Most of these suggested actions are based on a general knowledge of ecological change and human development. Many are based on the historical stability of traditional cultures, which have survived within a variety of limits, including weather, vegetative shifts and overuse of resources. Some are based on preliminary studies of long-term environmental changes and on human adaptability. Some are based on global ecological designs. A few are intelligent guesses, and a few may be expressions of a wild hope.
Some of the actions may seem contradictory and counter-intuitive. Others, such as some new forms of taxes or rules of exploitation (especially regarding pollutions and biocides), are only temporary and are meant to achieve a quick effective balance; when they are no longer necessary or useful, they can be removed. And, still others, such as an ecological basis of exploitation and distribution, recognition of real ecological, psychological, and social limits, and new forms of conflict resolution, may be always necessary as part of a complete human ethics, economics and politics.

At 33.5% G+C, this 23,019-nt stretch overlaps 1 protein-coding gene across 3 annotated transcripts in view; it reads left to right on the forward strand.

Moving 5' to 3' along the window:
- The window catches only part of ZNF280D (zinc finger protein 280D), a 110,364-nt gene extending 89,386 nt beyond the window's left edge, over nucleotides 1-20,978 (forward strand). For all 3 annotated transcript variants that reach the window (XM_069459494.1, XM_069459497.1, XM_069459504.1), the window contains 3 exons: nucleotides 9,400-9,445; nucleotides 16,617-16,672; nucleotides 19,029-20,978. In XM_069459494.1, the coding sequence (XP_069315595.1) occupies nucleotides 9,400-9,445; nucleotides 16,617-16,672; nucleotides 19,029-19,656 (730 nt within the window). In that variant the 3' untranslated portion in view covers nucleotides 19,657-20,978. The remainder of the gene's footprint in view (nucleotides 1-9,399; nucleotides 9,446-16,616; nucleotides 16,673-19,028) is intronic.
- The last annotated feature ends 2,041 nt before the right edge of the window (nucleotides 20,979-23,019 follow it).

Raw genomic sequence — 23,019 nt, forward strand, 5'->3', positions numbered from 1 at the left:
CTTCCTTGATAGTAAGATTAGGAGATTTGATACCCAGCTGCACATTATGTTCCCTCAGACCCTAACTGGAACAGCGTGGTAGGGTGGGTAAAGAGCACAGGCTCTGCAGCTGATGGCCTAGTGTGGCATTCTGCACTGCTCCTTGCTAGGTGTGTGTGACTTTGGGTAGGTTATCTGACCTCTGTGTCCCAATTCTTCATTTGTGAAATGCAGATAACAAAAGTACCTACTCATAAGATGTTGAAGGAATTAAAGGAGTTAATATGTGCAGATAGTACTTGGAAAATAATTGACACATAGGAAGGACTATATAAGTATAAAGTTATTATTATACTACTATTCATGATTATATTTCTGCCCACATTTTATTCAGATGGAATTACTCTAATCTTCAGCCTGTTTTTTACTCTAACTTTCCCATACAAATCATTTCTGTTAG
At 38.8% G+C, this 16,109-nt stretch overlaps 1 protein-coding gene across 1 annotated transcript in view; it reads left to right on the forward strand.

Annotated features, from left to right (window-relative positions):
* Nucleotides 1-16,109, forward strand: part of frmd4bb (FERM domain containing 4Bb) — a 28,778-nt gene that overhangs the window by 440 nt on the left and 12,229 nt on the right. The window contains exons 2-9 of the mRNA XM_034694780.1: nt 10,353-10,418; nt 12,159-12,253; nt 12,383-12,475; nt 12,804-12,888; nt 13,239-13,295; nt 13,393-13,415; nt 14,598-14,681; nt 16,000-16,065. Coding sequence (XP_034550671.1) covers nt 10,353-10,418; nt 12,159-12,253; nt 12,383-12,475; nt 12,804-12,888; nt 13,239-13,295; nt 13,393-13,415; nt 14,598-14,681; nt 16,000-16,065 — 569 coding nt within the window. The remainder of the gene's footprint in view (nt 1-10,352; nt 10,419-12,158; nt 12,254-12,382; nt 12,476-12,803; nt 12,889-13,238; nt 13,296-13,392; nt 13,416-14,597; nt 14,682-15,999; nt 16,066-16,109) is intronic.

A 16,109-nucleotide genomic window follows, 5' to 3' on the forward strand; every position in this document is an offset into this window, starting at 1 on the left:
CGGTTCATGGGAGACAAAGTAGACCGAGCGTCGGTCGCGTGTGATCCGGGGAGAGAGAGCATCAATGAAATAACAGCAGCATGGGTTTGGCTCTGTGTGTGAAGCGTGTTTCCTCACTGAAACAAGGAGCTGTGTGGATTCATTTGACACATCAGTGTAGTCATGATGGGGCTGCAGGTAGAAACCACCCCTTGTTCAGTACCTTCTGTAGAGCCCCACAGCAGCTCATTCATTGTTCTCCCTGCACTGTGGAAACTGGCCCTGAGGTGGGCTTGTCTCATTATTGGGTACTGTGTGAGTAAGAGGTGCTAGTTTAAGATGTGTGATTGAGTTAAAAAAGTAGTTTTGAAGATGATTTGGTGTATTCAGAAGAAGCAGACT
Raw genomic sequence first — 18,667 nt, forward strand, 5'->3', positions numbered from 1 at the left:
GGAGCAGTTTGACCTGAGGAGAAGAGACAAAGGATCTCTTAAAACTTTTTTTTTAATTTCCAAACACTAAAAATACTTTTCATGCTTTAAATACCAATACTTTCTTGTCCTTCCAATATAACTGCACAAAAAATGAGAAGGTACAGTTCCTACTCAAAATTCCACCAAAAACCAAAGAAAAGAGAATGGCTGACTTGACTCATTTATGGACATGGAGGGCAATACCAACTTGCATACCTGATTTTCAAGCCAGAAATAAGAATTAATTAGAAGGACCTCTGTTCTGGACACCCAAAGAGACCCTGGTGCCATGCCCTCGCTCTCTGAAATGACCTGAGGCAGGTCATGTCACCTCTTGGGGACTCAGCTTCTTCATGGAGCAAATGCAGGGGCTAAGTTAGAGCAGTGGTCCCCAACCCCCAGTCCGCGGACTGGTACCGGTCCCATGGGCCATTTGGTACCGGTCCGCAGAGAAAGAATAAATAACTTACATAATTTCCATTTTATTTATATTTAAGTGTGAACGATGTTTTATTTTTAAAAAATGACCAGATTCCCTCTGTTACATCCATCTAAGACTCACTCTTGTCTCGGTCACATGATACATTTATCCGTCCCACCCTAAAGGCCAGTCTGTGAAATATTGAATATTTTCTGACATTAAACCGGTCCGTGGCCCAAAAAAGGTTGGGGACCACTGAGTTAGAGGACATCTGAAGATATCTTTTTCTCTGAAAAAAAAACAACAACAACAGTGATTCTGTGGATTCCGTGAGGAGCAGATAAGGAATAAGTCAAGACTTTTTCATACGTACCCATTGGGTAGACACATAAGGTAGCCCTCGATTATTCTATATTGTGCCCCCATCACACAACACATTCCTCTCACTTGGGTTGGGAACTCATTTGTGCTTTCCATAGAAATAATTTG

These actions depend on a massive, cooperative effort. They promise a greater equalization of opportunities to use resources that are becoming more rare and expensive. They use openness and a joint sense of responsibility. However, these are just suggestions to be tried and refined-then discarded or supplemented by others. Any plan for emergencies has to be flexible and adaptable. It is crucial to avoid committing to actions that make things worse.
This effort does not mean that we should stop working or give up our jobs and dig holes to hide in, but it does mean that some jobs and some industries should be abandoned, and others need to be created and applied; and it means that every effort needs to be tied to the long-term goal of designing and making the planet habitable for all forms of life. It does entail sacrifice, but most sacrifice can be borne if everyone is participating and if the goals are shared and desirable. As with any medical approach, we have to let the planet and biosphere do most of the work to be successful, although our participation, restraint and cocreation are critical, now.
This approach uses a eutopian framework based on the forms and values of traditional cultures, applied ecological systems reasoning, global ecological design, and common sense to propose emergency actions, to avoid converging catastrophes and to restore balance to the planet. The framework requires new institutions, laws, and taxes to promote equity between individuals, communities and nations.
|Product dimensions:||6.00(w) x 9.00(h) x 0.42(d)|
About the Author